God in his wisdom chose to reveal himself in the Bible mainly by telling a story. Hundreds of individual stories link into a coherent, purposeful Grand Narrative of God's mighty acts. It is natural, then, to study the Bible as a large narrative composed of individual stories, most of which circulated orally before they were written. Oral storytelling consequently is an honorable and effective teaching method. It is not, as is sometimes wrongly thought, a poor substitute for "real" teaching.
ORAL METHODS OF DISCIPLESHIP EMPOWER EVERY CHRISTIAN
Jesus taught largely by modeling how to live and minister. Teaching by modeling and apprenticeship are typical in oral cultures. Effective oral discipleship uses both. Disciple makers encourage literacy, but they do not make literacy an unbiblical litmus test of discipleship. Some Christians may never become readers, but they can be fruitful disciplers if they are discipled orally. Bible stories, indigenous Scripture songs, memorized Scripture, role play, and audio Scriptures empower all Christians, including well-educated ones.
THE GRAND NARRATIVE UNDERLIES CHRISTIAN THEOLOGY.
God made people "story-shaped." That is, we find our identity in whatever story we accept about the world’s origin, the presence of evil and suffering, whether humanity may transcend evil and suffering, and if so, how. The Grand Narrative of the Bible answers those core worldview questions. Theology emerges through reflection on this story and God’s interpretation of it. The epistles are reflections on the Grand Narrative. Story, thus, is foundational for theology, not optional, and oral strategies reflect that.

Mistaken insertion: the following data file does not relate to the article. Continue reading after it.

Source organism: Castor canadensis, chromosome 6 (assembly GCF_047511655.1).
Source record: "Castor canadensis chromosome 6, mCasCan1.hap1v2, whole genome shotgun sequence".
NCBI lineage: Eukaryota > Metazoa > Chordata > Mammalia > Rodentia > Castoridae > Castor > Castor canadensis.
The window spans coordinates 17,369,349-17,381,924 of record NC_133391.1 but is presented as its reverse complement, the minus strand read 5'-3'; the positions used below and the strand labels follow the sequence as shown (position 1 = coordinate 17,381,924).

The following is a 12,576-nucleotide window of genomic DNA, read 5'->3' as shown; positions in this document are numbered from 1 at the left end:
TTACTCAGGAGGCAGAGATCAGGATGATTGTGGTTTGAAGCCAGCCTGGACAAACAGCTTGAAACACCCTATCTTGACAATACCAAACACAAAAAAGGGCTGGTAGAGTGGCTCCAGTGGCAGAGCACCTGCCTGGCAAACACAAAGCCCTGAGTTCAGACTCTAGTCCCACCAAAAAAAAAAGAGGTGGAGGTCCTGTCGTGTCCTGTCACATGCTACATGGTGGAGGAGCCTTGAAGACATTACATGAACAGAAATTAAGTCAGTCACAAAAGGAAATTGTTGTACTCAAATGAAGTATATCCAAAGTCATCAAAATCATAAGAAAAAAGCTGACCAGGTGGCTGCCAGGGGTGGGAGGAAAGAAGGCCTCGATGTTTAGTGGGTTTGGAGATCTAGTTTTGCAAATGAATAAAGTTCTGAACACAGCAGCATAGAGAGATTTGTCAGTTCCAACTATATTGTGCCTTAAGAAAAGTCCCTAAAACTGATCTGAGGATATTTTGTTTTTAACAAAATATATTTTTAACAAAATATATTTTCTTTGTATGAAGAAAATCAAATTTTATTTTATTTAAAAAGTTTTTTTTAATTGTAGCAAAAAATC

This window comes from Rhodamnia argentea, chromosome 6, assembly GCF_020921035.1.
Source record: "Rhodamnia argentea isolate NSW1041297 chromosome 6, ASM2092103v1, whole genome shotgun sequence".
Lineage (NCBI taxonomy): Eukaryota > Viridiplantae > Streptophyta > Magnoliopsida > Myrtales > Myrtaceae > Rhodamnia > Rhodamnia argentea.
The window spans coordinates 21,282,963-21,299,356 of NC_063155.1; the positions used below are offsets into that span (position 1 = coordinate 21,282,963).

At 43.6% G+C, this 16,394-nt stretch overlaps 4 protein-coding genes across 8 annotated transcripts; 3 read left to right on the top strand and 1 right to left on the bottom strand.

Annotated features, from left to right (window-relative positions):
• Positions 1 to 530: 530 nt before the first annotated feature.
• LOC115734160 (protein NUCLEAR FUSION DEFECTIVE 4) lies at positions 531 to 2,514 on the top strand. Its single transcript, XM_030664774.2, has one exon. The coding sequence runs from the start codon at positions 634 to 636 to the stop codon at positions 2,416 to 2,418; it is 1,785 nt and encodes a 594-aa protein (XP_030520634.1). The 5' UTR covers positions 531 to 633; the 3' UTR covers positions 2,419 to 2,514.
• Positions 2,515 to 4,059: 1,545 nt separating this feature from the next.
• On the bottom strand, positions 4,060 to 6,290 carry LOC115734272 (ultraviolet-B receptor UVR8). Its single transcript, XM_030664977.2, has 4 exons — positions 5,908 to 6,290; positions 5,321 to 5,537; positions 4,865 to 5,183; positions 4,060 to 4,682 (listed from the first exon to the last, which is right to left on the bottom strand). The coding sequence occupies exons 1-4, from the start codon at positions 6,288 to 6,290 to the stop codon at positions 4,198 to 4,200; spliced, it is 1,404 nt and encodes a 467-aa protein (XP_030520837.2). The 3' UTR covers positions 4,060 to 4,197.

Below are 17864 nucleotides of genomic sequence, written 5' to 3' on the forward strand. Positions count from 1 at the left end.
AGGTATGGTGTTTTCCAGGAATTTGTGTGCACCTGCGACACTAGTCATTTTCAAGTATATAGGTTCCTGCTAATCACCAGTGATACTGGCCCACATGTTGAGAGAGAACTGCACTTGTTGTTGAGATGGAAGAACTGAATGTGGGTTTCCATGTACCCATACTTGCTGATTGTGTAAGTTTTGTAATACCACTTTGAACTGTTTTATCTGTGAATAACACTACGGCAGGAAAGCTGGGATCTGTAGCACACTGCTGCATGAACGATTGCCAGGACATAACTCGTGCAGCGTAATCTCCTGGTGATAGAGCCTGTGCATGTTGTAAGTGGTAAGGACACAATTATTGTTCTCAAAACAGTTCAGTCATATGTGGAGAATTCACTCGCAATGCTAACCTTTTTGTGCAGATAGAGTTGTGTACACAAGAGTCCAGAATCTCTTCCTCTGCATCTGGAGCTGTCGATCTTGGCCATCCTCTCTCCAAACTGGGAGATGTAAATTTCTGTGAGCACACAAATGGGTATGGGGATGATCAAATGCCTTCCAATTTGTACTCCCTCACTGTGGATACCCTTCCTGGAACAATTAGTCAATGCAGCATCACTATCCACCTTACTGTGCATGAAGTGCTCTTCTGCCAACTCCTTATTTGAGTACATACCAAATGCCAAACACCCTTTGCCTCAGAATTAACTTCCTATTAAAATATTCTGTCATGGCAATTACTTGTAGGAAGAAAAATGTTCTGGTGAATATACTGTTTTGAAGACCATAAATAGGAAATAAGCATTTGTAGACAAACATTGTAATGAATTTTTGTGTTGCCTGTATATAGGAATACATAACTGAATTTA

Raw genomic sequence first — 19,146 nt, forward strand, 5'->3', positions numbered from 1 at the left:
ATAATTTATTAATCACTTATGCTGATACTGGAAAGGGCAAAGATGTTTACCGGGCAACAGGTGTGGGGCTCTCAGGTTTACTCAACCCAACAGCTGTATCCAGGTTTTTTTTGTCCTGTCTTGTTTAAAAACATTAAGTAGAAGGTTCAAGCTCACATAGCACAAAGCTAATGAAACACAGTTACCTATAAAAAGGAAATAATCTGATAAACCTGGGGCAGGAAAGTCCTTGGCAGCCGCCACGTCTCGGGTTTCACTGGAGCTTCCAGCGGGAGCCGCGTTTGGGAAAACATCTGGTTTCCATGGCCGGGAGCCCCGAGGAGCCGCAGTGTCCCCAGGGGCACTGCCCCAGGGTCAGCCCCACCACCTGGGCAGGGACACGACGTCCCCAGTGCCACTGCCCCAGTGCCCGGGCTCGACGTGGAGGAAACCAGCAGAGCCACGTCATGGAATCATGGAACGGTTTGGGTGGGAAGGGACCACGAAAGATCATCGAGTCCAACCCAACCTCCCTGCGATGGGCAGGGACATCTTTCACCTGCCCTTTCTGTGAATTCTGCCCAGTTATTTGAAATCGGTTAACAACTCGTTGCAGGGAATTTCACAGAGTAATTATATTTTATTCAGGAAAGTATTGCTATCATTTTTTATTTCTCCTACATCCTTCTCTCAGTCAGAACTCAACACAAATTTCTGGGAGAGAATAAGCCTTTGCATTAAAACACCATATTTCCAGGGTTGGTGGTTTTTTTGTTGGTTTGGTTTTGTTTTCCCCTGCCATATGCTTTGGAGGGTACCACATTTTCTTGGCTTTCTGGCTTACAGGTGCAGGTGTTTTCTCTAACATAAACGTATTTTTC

ORAL METHODS OF DISCIPLING SURVIVE PERSECUTION.
Historically, persecutors close church buildings, arrest church leaders, and confiscate Bibles. Churches survive because they meet secretly, strong lay leaders step up, and they perpetuate Christian teaching largely from memory and a few Bibles that escaped confiscation. Imprisoned Christians depend on Scripture passages and Christian songs held in their memories. Churches and individual Christians discipled via oral means thus have advantages in surviving persecution with their faith intact. They will have committed these resources to memory.

WHERE DO I GO FROM HERE?

Start by understanding different strategies that are being used around the world.
Discover resources that can help you communicate to particular people groups and their cultural worldview using different orality strategies.
Take some time to pray for orality-related projects around the world. You can also find training events and seminary courses related to orality. And, if you so choose, donate to one of the many orality and scripture-related projects happening globally.